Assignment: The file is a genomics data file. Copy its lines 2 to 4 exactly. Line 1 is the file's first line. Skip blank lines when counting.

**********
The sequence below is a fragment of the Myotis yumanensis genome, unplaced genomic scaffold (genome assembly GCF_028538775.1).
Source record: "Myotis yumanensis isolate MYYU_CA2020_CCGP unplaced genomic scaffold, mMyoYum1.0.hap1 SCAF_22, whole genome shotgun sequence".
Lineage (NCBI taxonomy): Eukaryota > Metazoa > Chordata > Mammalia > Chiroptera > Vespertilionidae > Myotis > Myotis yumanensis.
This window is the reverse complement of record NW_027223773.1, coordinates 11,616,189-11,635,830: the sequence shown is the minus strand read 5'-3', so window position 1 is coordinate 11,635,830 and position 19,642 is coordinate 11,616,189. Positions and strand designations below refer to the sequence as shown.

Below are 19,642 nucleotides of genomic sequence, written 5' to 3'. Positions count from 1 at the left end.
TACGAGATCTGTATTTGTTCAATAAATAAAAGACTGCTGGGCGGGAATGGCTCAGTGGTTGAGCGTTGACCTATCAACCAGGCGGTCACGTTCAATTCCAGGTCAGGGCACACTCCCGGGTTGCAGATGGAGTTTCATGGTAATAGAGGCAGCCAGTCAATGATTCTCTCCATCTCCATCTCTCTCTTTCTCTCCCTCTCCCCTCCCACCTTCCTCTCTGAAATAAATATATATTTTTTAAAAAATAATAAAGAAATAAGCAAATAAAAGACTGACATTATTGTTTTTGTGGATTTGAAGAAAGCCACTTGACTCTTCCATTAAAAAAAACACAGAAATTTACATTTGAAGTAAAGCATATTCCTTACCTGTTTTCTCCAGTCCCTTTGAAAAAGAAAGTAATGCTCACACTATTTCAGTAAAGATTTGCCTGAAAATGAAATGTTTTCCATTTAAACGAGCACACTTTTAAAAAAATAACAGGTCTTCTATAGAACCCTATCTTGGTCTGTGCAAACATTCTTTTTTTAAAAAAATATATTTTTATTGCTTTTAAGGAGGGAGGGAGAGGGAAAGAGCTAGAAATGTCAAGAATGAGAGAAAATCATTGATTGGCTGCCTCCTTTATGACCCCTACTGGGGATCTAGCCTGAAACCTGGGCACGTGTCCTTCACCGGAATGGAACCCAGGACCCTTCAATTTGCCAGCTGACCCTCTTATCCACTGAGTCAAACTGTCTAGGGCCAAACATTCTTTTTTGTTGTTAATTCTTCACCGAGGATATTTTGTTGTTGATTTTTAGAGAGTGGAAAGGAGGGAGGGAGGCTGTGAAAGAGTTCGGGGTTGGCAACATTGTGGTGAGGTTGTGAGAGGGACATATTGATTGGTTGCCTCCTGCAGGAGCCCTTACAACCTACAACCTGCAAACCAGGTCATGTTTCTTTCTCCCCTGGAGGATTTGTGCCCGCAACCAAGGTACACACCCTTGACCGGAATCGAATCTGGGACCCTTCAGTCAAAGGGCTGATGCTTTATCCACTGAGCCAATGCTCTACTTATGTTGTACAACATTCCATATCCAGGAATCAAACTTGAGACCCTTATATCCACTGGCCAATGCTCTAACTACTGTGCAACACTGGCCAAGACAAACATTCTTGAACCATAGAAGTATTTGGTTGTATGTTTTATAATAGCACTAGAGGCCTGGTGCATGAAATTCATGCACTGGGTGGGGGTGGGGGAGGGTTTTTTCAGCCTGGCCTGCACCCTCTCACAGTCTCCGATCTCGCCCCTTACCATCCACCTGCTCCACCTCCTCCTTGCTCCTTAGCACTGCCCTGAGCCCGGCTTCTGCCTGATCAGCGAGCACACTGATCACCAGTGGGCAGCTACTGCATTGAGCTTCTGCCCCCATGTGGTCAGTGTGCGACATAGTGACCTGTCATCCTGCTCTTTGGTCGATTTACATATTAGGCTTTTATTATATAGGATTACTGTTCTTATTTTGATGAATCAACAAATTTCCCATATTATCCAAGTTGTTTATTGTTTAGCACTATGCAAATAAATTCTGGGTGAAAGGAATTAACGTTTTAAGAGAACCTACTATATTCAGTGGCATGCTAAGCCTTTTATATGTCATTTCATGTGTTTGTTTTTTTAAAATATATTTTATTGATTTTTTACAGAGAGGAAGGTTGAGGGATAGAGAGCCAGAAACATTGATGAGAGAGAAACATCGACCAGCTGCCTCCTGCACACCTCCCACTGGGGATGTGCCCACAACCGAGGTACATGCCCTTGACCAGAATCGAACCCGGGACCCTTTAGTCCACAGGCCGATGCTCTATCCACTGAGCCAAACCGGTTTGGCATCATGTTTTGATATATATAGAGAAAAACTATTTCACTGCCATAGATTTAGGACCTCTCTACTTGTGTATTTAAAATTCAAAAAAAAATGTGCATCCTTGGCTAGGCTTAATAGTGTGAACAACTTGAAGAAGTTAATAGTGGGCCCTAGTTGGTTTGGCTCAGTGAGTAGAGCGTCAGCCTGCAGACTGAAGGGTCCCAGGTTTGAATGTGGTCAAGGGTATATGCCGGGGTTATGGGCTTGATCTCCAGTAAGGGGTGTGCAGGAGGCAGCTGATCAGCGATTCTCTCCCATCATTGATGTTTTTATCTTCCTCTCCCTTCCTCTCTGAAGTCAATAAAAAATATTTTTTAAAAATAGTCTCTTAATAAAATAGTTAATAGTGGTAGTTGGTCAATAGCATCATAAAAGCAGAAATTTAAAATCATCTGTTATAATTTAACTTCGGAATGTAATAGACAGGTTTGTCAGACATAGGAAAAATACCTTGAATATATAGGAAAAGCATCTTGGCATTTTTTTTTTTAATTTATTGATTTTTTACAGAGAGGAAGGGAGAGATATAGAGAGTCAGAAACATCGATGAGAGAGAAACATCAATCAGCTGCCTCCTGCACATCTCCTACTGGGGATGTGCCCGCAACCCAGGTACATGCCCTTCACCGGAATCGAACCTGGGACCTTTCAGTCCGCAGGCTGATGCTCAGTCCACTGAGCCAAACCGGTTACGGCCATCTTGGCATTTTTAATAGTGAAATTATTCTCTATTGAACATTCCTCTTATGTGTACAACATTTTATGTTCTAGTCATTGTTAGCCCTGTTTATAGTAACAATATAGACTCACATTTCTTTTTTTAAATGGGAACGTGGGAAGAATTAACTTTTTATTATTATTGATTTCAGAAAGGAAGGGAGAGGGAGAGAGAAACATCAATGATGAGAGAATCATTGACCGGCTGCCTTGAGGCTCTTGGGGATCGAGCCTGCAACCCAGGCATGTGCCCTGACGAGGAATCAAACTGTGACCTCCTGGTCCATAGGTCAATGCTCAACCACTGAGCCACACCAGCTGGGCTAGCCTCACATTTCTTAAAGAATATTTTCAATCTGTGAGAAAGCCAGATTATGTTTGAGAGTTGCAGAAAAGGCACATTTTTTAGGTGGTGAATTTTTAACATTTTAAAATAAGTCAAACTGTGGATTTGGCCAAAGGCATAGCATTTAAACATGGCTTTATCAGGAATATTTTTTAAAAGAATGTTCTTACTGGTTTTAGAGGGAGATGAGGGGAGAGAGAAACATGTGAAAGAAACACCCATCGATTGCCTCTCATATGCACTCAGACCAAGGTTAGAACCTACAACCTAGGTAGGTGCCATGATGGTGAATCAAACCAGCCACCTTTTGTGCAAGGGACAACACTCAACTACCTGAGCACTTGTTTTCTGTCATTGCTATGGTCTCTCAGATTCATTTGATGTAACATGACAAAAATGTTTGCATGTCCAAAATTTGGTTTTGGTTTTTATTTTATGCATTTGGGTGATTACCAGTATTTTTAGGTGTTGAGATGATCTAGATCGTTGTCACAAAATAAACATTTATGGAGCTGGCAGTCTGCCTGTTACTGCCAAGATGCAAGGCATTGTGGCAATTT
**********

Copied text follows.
Source record: "Myotis yumanensis isolate MYYU_CA2020_CCGP unplaced genomic scaffold, mMyoYum1.0.hap1 SCAF_22, whole genome shotgun sequence".
Lineage (NCBI taxonomy): Eukaryota > Metazoa > Chordata > Mammalia > Chiroptera > Vespertilionidae > Myotis > Myotis yumanensis.
This window is the reverse complement of record NW_027223773.1, coordinates 11,616,189-11,635,830: the sequence shown is the minus strand read 5'-3', so window position 1 is coordinate 11,635,830 and position 19,642 is coordinate 11,616,189. Positions and strand designations below refer to the sequence as shown.